6. Golden Cathedral

Standing under the Golden Cathedral in Grand Staircase
  • Hiking distance | 10.5 miles
  • Elevation gain | 1500 feet
  • Difficulty | Hard
  • Estimated time | 6 – 8 hours
  • Epic-ness rating | 7
  • Why you’ll love it | Leave the crowds behind with this remote and rugged adventure to one of the most epic sights in Grand Staircase!

Golden Cathedral is one of the most iconic hikes in Grand Staircase-Escalante. That being said, if it’s your first trip to the area, we probably wouldn’t recommend putting this hike at the top of your list, namely because getting there is a serious ordeal.

First, the hike begins from Egypt Trailhead (yes, the name feels fitting) which is located 17 miles down Hole in the Rock Road, plus 9 miles down Egypt Road. Egypt Road starts out in fairly good condition but deteriorates the further you drive. The last 5 miles or so to the trailhead are quite rough, and 4WD and high clearance are required.

The trail to Golden Cathedral is not well marked and it can be tough to find your way, even with a GPS device or AllTrails Pro map downloaded. Furthermore, reaching Golden Cathedral requires hiking through sections of deep sand and 5 river crossings, which are frequently knee to hip deep.

If this sounds like the type of adventure that gets you excited, the payoff upon reaching Golden Cathedral is well worth the effort! If you have more time in Grand Staircase or are looking to get further off the beaten path, add this hike to your southern Utah hiking bucket list.

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Golden Cathedral & Neon Canyon: An Epic Adventure

Looking to get off the beaten path and explore one of southern Utah’s most unique geological formations? Golden Cathedral in Neon Canyon is one of the most iconic hikes in Grand Staircase Escalante, featuring a massive amphitheater with 3 nearly perfectly round holes cut out of the canyon wall. With no defined trail to follow,…

7. Boulder Mail Trail

The Boulder Mail Trail is an amazing long-distance hike for those looking to backpack!
  • Distance | 15.4 miles
  • Elevation gain | 2,800 feet
  • Difficulty | Hard
  • Estimated time | 2 days/1 night or 10 – 12 hour day hike
  • Epic-ness rating | 8
  • Permits/fees | Free permit required for overnight backpacking (available at trailhead)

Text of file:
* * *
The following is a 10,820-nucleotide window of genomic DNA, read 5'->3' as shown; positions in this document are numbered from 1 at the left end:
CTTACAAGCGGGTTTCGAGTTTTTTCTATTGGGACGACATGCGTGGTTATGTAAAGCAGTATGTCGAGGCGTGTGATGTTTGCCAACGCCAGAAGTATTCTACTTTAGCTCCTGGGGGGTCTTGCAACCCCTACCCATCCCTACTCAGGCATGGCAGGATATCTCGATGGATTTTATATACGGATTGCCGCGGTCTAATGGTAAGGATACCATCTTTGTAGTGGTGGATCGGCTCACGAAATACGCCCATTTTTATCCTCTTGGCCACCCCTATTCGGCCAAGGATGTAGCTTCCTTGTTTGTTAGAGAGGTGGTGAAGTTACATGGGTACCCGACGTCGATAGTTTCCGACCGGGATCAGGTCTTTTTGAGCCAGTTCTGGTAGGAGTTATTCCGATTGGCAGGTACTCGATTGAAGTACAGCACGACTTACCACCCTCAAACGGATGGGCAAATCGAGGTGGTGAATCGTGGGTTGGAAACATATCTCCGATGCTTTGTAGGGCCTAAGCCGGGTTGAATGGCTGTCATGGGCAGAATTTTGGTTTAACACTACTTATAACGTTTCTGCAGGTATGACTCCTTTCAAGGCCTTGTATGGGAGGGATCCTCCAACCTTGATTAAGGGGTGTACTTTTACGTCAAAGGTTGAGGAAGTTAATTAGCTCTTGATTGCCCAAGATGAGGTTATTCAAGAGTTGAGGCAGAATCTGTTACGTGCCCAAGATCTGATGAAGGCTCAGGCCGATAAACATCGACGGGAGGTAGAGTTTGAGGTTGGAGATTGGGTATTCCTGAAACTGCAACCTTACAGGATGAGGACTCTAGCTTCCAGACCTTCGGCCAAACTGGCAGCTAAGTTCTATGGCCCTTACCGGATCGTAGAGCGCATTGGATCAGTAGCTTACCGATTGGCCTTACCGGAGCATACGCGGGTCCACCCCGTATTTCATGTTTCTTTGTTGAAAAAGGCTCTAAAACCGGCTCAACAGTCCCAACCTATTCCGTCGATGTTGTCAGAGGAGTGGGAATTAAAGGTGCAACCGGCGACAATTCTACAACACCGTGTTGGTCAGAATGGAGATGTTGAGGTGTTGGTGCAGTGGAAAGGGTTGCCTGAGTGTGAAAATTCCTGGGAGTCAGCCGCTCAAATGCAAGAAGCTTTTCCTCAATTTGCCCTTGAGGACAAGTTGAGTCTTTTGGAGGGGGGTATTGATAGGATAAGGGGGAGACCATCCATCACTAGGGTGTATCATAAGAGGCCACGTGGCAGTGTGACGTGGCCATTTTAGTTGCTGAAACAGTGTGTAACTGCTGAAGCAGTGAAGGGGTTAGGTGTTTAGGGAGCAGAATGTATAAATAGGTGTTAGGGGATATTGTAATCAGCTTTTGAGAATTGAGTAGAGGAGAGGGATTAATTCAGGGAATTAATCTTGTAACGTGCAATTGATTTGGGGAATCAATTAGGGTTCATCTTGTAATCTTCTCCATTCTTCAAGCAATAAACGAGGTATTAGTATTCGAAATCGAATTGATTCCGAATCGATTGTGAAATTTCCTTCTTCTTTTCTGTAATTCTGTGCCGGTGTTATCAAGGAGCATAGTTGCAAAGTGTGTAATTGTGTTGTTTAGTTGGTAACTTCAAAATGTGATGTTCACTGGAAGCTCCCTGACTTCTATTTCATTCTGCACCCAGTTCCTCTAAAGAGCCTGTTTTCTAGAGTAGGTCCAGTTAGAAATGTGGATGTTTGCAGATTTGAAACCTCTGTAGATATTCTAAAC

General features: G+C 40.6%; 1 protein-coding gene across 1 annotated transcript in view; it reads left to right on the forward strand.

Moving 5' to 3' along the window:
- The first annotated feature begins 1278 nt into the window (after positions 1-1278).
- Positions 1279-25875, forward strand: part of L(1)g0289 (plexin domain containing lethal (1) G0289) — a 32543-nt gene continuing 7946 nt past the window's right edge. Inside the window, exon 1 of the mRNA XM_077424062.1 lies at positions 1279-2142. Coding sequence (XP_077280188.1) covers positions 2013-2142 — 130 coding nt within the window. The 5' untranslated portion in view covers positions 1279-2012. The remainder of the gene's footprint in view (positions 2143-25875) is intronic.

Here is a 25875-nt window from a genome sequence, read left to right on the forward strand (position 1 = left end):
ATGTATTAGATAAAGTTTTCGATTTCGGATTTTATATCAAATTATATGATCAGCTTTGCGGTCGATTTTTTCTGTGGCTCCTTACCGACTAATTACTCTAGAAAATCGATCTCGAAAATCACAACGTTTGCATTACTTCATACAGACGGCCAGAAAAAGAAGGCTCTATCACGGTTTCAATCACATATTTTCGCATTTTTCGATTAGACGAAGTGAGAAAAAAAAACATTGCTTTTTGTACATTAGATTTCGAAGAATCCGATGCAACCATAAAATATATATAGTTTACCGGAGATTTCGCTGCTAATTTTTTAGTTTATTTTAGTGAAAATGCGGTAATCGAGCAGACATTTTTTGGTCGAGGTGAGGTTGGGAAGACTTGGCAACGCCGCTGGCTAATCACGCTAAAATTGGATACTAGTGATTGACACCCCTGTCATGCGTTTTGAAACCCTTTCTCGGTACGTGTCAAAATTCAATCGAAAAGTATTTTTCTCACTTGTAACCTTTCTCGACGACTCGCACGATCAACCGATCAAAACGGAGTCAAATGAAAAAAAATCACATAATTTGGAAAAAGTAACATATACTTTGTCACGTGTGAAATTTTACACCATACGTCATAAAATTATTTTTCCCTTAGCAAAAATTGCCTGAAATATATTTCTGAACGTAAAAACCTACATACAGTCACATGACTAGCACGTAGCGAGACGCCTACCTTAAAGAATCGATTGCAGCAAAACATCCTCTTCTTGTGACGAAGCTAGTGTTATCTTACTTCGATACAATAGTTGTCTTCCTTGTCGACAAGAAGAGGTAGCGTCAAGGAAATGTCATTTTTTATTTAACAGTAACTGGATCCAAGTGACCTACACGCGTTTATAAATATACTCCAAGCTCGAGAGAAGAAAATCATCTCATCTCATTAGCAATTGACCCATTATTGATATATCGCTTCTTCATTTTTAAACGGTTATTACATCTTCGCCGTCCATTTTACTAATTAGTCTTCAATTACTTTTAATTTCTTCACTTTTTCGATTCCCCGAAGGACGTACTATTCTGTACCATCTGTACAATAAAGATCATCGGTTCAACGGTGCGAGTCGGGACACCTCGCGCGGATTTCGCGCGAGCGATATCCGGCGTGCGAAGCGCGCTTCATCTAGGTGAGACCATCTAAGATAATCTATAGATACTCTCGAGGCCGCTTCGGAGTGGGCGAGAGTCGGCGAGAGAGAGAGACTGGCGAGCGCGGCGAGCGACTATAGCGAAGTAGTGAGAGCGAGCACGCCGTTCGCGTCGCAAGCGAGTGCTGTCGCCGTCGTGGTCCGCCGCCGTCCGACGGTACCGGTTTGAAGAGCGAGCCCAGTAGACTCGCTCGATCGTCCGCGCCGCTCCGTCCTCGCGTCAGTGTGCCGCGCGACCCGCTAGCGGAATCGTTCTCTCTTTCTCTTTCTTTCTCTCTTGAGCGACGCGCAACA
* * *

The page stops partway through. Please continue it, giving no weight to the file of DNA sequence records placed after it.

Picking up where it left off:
• Why you’ll love it | The perfect Grand Staircase Escalante hike for a one-night backpacking trip

Traversing over 15 miles through Grand Staircase-Escalante, the Boulder Mail Trail connects the town of Boulder to Escalante and makes an epic 1-night backpacking trip, or very ambitious day hike.

Before Highway 12 was paved back in the 1970s, the route was used to deliver mail via mule between Escalante and Boulder, hence where the trail gets its name!

Tackling the Boulder Mail Trail is no easy feat, with about 2,700 feet of total elevation gain including an extremely steep drop into and climb out of Death Hollow, a stunning canyon with crystal clear blue water flowing through. It’s hard to imagine trusting a mule’s footing to carry you safely across this rugged terrain!

The Boulder Mail Trail is over 15 miles one way, and while it’s possible to complete as a 30-mile out and back, it’s best to hire a shuttle to drive you one way.

We’d recommend starting the hike from the Boulder Mail Trailhead/Boulder Airstrip and hiking to Escalante, as this direction includes less elevation gain. With Escape Goats, the shuttle with set you back $120 (per vehicle).

8. Big Horn Canyon

Big Horn Canyon is a lesser visited slot canyon in Grand Staircase
  • Distance | 6 miles
  • Elevation gain | 380 feet
  • Difficulty | Moderate
  • Estimated time | 3 hours
  • Epic-ness rating | 6
  • Why you’ll love it | Explore two lesser-known slot canyons and leave the crowds behind

Big Horn Canyon is one of the most underrated hikes in the park, featuring two nice slot canyons Although the canyons may not be as striking as Zebra, Spooky and Peek-a-Boo, you are likely to have the entire place to yourself!

The trailhead for this hike is about 5 miles down Hole in the Rock Road. The hike itself is about 6 miles and 380 feet of elevation gain, making it moderate but not too challenging. The hike follows along the Harris Wash, a tributary of The Escalante River, before entering two different narrow slot canyons.